That's funny—there were only nine planets when I woke up...

Now there are twelve planets, apparently, thanks to a draft resolution from the International Astronomical Union's General Assembly.

Really I don't care that much if Pluto is a planet or not. Astronomers, for all of their empirical, stiff exterior, however, have an emotional attachment to it—one way or the other, for or against. It's not about numbers, no matter what the verbiage in the draft resolution says—Pluto remains a planet because it has always been a planet.

And that's OK with me.

Pluto would always have nostalgia saving its status. Maybe not just nostalgia—inertia. Emotional inertia. Discovering another planet in the solar system is a big deal. For all of my cynicism, I recognize that. It's like discovering a new continent or island on Earth, or discovering a new element. To try to take away the prestige of a fundamental discovery would not even be seriously considered. The solar system is our neighborhood, and when new neighbors are discovered it makes the place that we live more interesting. As residents, we become accustomed to the neighborhood and we are comfortable that we know all of its other residents. Even though all of these objects have always existed in the solar system, they never had status, and now that there is the opportunity for status, there is the opportunity to identify more residents and to slightly change what we know about our identity.

It's funny what a title can do. Suddenly, Ceres has status. Now it is important. On 15 August, Ceres was an asteroid. On 16 August it is a planet. We learn about the asteroid belt as students, floating there uninterestingly between Mars and Jupiter, not taking on any life or importance of its own. A footnote—something that has to be covered after the rocky planets but before you get to the gas giants.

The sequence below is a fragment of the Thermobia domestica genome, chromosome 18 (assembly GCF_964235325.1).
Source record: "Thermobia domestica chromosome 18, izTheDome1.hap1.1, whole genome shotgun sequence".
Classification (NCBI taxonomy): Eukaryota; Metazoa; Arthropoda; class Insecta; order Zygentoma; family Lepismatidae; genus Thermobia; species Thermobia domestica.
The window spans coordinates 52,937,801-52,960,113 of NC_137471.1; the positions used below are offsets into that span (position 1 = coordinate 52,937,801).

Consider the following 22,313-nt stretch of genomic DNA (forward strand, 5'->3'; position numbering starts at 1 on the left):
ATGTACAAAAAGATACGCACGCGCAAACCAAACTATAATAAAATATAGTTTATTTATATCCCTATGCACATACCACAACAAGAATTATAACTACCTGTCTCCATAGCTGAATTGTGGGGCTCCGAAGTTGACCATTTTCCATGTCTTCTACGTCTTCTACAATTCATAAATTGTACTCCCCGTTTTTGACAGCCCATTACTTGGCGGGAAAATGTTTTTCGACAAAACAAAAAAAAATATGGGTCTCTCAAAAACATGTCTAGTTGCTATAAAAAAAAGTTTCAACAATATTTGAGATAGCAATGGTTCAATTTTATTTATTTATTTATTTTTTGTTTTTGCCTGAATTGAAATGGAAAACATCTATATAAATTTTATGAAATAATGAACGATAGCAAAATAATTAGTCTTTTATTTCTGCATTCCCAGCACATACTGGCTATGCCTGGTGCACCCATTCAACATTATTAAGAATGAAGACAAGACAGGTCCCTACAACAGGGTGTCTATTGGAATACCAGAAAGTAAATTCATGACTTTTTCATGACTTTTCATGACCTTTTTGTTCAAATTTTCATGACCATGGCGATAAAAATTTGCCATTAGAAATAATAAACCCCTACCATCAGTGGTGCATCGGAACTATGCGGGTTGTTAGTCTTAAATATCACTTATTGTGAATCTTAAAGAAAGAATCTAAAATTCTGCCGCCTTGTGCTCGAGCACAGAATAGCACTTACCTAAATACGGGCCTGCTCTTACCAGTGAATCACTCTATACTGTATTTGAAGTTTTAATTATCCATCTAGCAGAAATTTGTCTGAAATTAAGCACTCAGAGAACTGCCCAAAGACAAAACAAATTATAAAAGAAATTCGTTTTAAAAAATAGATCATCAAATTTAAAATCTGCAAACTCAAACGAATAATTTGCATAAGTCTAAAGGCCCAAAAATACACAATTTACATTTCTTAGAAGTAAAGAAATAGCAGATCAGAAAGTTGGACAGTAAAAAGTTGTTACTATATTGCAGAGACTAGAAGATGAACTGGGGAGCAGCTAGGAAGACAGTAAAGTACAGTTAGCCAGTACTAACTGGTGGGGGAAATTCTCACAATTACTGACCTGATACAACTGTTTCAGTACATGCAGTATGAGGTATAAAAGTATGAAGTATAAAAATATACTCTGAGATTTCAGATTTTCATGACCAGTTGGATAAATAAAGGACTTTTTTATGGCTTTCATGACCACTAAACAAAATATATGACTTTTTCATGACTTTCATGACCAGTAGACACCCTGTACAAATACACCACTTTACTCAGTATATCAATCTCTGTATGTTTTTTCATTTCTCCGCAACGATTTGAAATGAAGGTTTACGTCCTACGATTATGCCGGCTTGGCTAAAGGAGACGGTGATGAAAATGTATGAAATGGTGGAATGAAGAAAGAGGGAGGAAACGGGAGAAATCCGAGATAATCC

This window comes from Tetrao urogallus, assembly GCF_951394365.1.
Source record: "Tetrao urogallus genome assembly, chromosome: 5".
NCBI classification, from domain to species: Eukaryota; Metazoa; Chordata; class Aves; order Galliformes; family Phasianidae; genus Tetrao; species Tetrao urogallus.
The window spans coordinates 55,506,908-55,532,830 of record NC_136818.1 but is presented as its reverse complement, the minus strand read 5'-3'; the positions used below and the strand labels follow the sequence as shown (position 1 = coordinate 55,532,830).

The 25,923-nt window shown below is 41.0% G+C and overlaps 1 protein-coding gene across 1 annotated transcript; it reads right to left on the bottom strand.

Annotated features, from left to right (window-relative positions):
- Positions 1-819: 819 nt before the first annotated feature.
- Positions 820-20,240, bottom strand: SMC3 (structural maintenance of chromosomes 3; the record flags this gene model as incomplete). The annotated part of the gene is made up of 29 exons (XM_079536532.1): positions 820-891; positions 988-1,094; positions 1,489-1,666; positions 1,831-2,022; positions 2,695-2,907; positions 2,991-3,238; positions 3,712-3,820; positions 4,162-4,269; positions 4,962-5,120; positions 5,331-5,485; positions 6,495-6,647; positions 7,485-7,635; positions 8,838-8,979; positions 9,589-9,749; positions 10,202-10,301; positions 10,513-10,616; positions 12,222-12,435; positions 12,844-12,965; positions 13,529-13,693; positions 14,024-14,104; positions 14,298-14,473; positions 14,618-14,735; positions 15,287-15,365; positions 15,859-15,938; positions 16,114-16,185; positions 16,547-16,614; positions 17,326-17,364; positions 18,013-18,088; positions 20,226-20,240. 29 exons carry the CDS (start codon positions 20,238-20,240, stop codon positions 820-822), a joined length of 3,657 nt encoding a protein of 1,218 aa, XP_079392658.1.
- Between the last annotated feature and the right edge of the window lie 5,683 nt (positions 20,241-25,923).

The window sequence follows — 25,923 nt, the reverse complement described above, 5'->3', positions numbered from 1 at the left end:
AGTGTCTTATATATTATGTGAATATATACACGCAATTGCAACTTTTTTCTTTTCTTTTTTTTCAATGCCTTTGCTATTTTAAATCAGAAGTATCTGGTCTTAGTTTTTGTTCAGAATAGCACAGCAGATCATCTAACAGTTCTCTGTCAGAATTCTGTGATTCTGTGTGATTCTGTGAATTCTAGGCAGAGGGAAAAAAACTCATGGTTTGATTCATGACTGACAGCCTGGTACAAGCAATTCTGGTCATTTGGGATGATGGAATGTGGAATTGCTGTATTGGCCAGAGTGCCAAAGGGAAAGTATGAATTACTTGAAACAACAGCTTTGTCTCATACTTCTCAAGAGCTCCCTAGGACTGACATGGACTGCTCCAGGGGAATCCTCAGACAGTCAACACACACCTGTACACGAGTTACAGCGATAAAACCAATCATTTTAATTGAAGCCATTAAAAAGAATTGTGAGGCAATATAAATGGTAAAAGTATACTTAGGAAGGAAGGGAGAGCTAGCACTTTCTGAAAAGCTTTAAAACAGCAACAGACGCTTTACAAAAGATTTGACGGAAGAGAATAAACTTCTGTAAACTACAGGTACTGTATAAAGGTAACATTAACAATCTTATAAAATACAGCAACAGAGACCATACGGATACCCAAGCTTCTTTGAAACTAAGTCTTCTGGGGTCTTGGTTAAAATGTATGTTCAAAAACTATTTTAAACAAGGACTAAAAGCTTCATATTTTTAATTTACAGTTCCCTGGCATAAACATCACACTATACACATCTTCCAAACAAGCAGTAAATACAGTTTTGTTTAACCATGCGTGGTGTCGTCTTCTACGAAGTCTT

Now Ceres is a planet. And so is Pluto's moon Charon, and an object known as 2003 UB313 that is so far away that it takes approximately 560 years to make one revolution. What's more important is that there are likely more objects out there that will be known as planets. They just have to be found.

There are candidate planets...

Yeah, I certainly sound like a space cadet about all of this, but I don't mind. My cynicism has hardened me sufficiently to avoid getting too excited about personally exploring space, but the discovery of the strange things that are out in the solar system or universe—or any discovery on Earth—still excites me. It's the only part of my self that still connects to the six-year-old in me.

2 thoughts on “That's funny—there were only nine planets when I woke up...”

  1. Why is the planet status taken away from Pluto all of a sudden? I can understand how an asteroid can evolve into a planet, but how can a planet no longer be called one?? :O

    1. Pluto is still considered a planet, but its status as a planet has been debated for years. As a planet, it is relatively small; it is the seventeenth largest body in the solar system (by radius). It is smaller than the other eight "classical" planets, and also the four Galilean moons of Jupiter, Europa, Io, Callisto, and Ganymede; our Moon; Saturn's moon, Titan; Neptune's moon, Triton, and 2003 UB313 (Titan and Ganymede are also larger than Mercury). The debate centered on the fact that Pluto was too small to be a planet, but there was no absolute definition of what a planet was—which is what this draft resolution is aimed at resolving.

      Though Pluto didn't change, the perception of what is a planet changed.

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